By Martin S. Katz

As published in National Real Estate Investor, January 1998

 

The numerous acquisitions of major commercial and industrial properties by real estate investment trusts is likely to have a dramatic impact on property taxes.

The purchase prices being paid by REITs are typically significantly higher than the current fair market value basis for ad valorem taxation. In many cases, these properties have not been reassessed since the market recovery. As a result, assessing authorities across the nation have not yet considered the base of data they could utilize to significantly increase assessments and taxes. Even where properties have been reassessed, most assessors have been slow to react to the upturn of the market.

However, in view of the increased pressure to produce greater revenues for local taxing bodies, the current situation is a “ticking time bomb.” Our law firm, which is the Illinois member of American Property Tax Counsel, The National Affiliation of Property Tax Attorneys (APTC), recently appealed the assessment of an office complex purchased by a REIT for $58 million, or approximately $170 per square foot. The property taxes were previously based on a fair market value of $29 million, or $84 per square foot. As a result of the recorded acquisition price, the assessor proposed an increase to $51 million, $148 per square foot and greater than a 75% increase.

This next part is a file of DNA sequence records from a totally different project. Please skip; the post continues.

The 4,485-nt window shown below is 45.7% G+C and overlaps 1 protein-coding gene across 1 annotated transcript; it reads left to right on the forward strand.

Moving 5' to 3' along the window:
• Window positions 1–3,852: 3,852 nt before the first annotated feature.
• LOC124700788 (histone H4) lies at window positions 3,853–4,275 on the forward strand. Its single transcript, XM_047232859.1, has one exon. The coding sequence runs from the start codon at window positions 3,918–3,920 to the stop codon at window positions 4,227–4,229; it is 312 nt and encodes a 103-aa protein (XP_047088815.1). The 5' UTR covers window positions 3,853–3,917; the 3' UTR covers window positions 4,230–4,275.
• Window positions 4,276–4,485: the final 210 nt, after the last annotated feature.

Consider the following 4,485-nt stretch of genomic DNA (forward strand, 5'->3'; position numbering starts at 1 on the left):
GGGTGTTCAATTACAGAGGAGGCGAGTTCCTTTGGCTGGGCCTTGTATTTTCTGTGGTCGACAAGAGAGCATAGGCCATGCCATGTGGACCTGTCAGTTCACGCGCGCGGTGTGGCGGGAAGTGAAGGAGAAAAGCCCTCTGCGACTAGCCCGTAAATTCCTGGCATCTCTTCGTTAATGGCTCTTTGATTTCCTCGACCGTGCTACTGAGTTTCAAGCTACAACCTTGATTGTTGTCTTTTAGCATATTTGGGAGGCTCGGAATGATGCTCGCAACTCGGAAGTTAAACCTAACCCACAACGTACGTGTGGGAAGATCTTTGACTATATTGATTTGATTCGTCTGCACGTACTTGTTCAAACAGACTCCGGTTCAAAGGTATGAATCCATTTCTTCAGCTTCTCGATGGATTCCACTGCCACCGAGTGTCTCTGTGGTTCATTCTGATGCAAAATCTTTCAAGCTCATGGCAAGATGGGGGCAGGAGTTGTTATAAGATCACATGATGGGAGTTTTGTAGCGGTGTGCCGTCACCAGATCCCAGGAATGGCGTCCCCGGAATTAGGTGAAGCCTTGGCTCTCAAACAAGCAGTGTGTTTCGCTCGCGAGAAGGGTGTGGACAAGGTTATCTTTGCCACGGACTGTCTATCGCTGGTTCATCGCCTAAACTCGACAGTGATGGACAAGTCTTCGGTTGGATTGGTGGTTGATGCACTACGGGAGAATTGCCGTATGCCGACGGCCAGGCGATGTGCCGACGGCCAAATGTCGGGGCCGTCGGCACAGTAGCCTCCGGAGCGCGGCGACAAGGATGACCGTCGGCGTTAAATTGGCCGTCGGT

Our client projected annual tax increases over the next several years in the 5% to 10% range. The proposed assessment would have had a cataclysmic effect on the property’s anticipated cash flow and earnings.

This leads us to an analysis of the “real estate” component of a REIT acquisition. REITs have entirely different considerations than a typical private investor. REITs are driven by a compulsion to constantly grow, thereby increasing FFO, their multiples and their stock value.

In my opening remarks as APTC President at our Seminar last November on The Valuation of Hotel Properties, I commented on what I called the “LSD Factor,” the “excess,” non-real estate value paid by a REIT for “Liquidity,” Securitization” and “Diversification.” The greater the market perception of security in a REIT stock and the lower the dividend expectation, the lower the cap rate that can be employed to purchase new properties. This may allow a larger, recognized REIT to acquire at a 5% or 6% cap rate. Smaller, less prominent REITs can only acquire properties at higher cap rates because of greater anticipated dividends by investors.